The highest dilution (lowest concentration) of an antibiotic that completely inhibits growth is the MIC value for the test organism. 

Determination of Antibody Titers 

Antibody titer is the highest dilution (lowest concentration) of serum at which antigen-antibody reaction is observed. To determine antibody titer, serial dilutions of patient serum are prepared and assayed by various serological methods, such as ELISA

Determination of antibody titer
Determination of antibody titer

In cases wherein high concentrations of antigen or antibody are anticipated, false-negative prozone or postpone phenomena, respectively, can be avoided by repeating the test using serial dilutions of the specimen. 

Phage Plaque Assay 

Bacteriophage plaque assay is done to grow isolated plaques of phage particles within a lawn of bacteria. To achieve a plaque count on plates of 100-250 pfu (plaque forming units), phage stock should be serially diluted.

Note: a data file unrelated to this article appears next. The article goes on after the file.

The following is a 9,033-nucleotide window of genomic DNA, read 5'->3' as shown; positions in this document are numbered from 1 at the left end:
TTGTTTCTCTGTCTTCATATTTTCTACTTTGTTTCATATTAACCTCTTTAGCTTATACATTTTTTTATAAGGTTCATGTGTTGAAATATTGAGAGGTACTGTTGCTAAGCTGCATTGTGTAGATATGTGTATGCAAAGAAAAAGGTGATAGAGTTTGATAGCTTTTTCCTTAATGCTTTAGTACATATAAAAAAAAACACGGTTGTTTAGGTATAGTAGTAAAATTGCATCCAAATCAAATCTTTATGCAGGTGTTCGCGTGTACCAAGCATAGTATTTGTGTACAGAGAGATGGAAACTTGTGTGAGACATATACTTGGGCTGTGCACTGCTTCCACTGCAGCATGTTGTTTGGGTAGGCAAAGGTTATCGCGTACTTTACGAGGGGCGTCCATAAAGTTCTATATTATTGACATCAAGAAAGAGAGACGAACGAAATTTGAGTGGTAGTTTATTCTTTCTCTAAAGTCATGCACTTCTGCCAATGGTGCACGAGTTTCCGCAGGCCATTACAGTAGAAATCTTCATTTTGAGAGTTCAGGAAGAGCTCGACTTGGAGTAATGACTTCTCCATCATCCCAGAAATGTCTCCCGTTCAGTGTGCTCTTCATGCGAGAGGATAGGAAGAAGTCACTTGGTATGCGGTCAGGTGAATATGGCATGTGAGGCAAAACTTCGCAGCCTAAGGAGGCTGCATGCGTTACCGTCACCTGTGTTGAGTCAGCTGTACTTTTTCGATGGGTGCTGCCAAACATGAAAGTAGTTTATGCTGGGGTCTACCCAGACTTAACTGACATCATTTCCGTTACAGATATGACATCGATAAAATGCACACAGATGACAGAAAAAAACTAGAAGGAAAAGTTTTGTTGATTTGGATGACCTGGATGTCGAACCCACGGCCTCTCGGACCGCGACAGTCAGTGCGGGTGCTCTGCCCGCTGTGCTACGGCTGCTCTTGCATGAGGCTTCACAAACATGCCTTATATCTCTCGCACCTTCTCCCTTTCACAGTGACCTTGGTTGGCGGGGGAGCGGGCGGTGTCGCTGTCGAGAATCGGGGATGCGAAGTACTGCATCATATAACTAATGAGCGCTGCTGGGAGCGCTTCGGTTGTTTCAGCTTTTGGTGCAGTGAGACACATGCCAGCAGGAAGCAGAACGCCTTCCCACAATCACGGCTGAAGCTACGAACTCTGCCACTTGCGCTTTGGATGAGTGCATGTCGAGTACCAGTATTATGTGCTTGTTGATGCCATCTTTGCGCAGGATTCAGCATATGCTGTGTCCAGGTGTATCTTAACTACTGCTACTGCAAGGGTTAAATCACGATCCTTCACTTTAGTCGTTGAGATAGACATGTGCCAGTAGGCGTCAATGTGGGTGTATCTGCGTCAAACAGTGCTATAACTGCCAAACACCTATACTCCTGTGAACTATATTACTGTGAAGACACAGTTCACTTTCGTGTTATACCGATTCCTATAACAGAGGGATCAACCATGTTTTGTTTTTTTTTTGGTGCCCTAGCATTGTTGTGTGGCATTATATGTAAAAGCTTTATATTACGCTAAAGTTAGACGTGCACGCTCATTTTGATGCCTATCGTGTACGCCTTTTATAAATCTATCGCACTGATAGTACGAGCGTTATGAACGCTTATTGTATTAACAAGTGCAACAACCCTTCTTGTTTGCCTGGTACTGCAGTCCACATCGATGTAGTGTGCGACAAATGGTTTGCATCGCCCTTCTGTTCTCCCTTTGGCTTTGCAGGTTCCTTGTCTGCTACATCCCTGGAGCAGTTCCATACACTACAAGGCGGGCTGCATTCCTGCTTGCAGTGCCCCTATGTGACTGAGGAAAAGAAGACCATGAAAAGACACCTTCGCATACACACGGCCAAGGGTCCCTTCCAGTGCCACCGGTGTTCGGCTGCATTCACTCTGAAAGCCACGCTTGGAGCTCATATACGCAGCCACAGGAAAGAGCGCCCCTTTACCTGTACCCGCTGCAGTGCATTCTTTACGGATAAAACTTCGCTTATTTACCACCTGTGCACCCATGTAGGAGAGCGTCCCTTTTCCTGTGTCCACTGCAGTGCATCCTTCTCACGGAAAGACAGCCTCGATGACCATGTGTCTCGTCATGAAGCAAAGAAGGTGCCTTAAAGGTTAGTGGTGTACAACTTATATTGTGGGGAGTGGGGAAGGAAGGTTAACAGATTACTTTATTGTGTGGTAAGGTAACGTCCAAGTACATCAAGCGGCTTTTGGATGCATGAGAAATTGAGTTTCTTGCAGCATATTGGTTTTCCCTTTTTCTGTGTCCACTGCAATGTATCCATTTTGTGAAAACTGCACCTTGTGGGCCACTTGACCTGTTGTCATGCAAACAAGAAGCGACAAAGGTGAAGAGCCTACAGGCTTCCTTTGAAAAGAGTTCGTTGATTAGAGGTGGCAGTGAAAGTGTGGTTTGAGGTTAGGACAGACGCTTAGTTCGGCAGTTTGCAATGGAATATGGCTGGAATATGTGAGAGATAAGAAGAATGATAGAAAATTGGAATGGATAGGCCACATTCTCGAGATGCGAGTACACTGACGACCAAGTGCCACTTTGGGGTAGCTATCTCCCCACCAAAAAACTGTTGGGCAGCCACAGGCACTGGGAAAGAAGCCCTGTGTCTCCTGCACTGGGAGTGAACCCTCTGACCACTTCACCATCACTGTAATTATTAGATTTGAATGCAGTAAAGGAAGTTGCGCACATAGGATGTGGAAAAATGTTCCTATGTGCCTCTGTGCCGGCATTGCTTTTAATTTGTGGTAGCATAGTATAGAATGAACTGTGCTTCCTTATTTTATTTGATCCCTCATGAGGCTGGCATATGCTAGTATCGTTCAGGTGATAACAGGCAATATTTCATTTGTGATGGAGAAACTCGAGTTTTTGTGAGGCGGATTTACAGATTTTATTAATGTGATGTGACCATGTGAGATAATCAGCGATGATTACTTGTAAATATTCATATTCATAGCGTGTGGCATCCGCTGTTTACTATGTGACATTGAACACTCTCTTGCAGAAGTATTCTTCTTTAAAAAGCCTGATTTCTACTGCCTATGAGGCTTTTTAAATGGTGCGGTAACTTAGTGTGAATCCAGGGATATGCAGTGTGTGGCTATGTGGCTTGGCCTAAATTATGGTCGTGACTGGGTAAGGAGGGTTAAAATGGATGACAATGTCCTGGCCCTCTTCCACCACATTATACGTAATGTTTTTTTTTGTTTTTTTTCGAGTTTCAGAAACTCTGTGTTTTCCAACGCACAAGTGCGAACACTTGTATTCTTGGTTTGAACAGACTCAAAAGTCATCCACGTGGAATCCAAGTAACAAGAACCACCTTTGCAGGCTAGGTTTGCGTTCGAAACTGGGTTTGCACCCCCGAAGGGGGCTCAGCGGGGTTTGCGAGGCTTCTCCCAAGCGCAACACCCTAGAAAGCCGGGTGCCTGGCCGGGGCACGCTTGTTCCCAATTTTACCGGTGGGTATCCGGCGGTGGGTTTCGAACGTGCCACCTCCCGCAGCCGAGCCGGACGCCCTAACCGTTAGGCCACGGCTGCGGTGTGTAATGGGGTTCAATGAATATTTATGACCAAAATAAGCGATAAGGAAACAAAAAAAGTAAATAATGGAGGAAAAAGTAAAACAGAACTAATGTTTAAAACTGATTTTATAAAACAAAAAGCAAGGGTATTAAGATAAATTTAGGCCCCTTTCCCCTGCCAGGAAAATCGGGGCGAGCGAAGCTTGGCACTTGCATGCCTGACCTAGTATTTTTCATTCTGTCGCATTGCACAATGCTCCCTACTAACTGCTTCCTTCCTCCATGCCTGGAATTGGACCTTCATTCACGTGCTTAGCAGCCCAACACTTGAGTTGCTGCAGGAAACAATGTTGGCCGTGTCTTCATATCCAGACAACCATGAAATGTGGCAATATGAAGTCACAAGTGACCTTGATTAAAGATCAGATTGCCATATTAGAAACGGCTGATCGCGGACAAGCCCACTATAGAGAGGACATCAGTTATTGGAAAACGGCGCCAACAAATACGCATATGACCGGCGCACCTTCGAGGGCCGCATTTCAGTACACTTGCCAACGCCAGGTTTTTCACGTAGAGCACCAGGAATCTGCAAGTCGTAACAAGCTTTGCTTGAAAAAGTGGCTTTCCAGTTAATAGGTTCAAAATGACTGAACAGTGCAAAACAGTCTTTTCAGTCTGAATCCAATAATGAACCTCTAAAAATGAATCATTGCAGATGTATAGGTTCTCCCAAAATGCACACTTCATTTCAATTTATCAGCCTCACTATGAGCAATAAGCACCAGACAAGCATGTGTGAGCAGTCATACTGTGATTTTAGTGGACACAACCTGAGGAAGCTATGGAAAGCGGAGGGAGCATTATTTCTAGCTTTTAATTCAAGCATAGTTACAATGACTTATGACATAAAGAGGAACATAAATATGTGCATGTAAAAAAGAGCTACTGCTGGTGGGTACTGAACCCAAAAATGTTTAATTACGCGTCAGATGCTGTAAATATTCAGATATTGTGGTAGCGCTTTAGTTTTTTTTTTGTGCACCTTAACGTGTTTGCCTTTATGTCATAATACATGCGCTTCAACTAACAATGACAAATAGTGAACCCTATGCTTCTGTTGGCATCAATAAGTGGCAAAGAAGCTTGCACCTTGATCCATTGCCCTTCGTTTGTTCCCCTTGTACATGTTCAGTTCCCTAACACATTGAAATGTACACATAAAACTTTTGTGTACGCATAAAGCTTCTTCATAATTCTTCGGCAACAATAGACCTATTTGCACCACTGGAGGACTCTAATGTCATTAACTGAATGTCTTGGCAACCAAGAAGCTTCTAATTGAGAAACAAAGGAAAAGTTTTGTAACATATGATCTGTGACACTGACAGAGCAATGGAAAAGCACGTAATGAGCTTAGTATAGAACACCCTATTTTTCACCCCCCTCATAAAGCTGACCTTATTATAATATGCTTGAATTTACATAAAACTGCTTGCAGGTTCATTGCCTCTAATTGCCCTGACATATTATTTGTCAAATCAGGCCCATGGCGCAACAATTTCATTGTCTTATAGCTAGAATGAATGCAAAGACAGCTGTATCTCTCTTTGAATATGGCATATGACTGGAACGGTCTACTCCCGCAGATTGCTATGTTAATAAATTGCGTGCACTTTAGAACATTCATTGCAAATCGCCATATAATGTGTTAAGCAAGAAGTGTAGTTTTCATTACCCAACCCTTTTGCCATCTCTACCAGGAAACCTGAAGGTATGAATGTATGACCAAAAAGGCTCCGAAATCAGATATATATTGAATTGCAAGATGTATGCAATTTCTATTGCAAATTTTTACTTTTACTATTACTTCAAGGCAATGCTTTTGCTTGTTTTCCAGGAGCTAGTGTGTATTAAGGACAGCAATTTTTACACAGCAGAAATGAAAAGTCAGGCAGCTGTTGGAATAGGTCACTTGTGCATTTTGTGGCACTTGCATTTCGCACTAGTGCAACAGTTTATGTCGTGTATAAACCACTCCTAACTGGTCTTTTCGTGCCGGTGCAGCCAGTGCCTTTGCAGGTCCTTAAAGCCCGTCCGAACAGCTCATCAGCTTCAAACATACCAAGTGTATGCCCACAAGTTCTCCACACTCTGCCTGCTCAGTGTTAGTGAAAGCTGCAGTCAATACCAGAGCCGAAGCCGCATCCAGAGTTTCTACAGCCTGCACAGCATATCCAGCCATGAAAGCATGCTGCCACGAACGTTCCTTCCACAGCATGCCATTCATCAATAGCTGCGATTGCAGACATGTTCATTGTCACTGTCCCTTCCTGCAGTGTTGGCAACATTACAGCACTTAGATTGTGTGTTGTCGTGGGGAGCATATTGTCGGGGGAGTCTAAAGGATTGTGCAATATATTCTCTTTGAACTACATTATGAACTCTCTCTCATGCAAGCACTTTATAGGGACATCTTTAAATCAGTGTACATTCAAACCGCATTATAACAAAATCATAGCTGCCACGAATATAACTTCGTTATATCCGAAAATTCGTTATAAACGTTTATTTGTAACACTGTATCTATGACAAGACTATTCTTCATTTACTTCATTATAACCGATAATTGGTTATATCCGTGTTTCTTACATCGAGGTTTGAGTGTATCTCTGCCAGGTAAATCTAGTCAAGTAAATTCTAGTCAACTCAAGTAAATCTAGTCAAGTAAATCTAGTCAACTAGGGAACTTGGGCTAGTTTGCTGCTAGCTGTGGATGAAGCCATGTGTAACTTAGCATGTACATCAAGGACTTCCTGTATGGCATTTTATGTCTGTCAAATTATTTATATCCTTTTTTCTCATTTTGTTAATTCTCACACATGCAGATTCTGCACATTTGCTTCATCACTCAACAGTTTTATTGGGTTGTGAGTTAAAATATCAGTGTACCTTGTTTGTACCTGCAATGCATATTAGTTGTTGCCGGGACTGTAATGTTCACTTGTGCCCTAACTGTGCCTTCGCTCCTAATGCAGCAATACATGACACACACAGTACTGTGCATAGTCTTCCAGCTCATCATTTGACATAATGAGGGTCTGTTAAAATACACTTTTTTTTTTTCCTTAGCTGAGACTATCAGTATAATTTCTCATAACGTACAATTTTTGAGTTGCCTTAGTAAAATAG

Bacteriophage plaque assay
Phage plaque assay

Calculation of LD50

To calculate the lethal dose of viruses that do not cause recognizable effects in cell culture yet cause death in animals. Generally, 10-fold dilutions of viruses are made, and each dilution sample is injected into several sensitive animals. 

After a suitable incubation period, the fraction of dead and live animals at each dilution is tabulated, and an end-point dilution is calculated. This is the dilution at which, for example, half of the injected animals die (the lethal dose for 50% or LD50).


  1. Serial dilution is a labor-intensive process that is prone to multiple errors.  To overcome these issues, bio-science companies are marketing various automated dilution equipment.